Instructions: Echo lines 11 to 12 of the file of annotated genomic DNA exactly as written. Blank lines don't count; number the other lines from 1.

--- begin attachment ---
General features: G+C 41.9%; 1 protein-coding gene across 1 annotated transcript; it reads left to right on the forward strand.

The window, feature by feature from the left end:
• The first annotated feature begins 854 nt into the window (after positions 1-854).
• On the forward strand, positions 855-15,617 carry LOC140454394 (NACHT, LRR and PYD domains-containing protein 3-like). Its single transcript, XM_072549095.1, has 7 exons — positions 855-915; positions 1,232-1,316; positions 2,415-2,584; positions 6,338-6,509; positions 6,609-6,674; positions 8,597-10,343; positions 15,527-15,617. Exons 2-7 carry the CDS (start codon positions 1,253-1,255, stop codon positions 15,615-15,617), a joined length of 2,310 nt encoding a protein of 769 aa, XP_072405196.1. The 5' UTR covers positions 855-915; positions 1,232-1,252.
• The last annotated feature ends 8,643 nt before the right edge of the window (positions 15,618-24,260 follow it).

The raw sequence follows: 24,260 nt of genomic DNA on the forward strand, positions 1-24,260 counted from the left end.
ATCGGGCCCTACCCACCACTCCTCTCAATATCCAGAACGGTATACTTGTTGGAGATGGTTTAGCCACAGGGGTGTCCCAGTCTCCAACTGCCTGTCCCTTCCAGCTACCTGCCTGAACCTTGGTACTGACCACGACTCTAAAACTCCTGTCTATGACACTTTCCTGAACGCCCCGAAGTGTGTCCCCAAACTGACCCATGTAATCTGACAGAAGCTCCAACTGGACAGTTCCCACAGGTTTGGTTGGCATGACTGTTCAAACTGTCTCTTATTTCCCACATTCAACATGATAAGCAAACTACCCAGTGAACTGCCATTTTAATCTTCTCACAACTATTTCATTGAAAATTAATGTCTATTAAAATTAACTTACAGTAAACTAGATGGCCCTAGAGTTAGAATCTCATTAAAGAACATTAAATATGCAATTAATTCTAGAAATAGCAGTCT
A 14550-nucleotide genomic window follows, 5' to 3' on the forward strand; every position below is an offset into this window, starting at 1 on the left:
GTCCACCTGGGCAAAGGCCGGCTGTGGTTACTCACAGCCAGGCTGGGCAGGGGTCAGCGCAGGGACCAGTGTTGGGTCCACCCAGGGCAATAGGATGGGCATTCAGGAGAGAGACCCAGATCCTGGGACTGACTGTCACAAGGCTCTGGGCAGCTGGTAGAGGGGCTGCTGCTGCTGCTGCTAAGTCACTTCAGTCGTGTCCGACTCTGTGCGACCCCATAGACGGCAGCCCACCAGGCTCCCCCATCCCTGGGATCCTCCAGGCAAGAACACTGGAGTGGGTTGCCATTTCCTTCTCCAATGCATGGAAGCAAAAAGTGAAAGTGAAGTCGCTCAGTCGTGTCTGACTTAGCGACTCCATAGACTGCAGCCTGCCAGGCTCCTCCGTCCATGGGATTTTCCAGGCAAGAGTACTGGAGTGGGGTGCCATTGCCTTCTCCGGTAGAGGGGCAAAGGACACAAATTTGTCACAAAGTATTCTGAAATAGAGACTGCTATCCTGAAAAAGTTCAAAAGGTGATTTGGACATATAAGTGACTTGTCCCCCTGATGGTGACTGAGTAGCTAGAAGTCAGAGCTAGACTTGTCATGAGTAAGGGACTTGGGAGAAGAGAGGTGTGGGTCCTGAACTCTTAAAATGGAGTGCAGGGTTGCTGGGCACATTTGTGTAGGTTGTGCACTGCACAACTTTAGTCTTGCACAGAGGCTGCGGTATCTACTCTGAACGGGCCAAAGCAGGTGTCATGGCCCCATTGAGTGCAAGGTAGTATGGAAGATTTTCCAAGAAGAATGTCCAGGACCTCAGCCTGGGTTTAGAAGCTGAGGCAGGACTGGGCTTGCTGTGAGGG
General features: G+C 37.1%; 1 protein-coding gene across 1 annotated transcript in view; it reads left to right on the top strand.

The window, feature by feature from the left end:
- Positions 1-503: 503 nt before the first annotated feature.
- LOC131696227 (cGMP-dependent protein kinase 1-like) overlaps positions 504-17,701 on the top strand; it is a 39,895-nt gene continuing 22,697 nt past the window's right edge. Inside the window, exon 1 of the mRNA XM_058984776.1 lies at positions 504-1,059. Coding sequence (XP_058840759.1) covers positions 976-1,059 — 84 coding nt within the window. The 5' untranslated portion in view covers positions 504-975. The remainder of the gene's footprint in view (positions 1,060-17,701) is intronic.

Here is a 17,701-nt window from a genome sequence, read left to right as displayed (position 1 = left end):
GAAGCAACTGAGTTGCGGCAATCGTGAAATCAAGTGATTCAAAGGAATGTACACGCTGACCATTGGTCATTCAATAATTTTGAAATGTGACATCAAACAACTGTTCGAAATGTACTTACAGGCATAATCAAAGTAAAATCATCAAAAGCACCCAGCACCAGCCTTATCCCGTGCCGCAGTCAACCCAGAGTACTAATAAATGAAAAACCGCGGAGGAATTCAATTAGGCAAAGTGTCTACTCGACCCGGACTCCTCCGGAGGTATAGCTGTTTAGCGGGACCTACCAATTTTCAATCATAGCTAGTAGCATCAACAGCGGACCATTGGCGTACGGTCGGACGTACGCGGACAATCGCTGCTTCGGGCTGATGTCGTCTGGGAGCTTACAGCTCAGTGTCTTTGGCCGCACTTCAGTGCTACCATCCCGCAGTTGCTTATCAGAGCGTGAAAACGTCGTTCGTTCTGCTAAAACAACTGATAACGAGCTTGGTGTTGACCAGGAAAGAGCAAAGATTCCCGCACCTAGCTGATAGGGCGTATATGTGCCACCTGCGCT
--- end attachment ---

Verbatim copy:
The window, feature by feature from the left end:
- Positions 1-503: 503 nt before the first annotated feature.